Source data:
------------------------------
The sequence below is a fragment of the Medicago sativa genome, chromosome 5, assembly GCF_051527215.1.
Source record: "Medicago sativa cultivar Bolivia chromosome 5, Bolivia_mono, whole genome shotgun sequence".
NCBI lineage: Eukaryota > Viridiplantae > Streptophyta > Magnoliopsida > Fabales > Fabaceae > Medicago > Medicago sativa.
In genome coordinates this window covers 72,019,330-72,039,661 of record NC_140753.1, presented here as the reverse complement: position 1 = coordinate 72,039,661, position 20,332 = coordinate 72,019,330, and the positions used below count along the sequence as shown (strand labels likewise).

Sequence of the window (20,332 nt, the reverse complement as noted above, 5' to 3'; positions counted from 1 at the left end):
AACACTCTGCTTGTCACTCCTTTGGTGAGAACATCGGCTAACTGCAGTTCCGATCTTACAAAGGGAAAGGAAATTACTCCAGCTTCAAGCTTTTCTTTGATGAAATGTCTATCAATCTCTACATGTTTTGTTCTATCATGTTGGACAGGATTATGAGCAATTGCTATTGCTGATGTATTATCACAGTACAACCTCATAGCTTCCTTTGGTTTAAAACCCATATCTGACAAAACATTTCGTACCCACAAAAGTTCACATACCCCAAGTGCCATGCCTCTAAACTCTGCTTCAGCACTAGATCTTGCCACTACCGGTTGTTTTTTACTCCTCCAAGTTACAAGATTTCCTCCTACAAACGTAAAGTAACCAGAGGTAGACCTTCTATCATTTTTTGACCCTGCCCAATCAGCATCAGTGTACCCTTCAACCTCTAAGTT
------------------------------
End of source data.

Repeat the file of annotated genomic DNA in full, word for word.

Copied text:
The sequence below is a fragment of the Medicago sativa genome, chromosome 5, assembly GCF_051527215.1.
Source record: "Medicago sativa cultivar Bolivia chromosome 5, Bolivia_mono, whole genome shotgun sequence".
NCBI lineage: Eukaryota > Viridiplantae > Streptophyta > Magnoliopsida > Fabales > Fabaceae > Medicago > Medicago sativa.
In genome coordinates this window covers 72,019,330-72,039,661 of record NC_140753.1, presented here as the reverse complement: position 1 = coordinate 72,039,661, position 20,332 = coordinate 72,019,330, and the positions used below count along the sequence as shown (strand labels likewise).

Sequence of the window (20,332 nt, the reverse complement as noted above, 5' to 3'; positions counted from 1 at the left end):
AACACTCTGCTTGTCACTCCTTTGGTGAGAACATCGGCTAACTGCAGTTCCGATCTTACAAAGGGAAAGGAAATTACTCCAGCTTCAAGCTTTTCTTTGATGAAATGTCTATCAATCTCTACATGTTTTGTTCTATCATGTTGGACAGGATTATGAGCAATTGCTATTGCTGATGTATTATCACAGTACAACCTCATAGCTTCCTTTGGTTTAAAACCCATATCTGACAAAACATTTCGTACCCACAAAAGTTCACATACCCCAAGTGCCATGCCTCTAAACTCTGCTTCAGCACTAGATCTTGCCACTACCGGTTGTTTTTTACTCCTCCAAGTTACAAGATTTCCTCCTACAAACGTAAAGTAACCAGAGGTAGACCTTCTATCATTTTTTGACCCTGCCCAATCAGCATCAGTGTACCCTTCAACCTCTAAGTT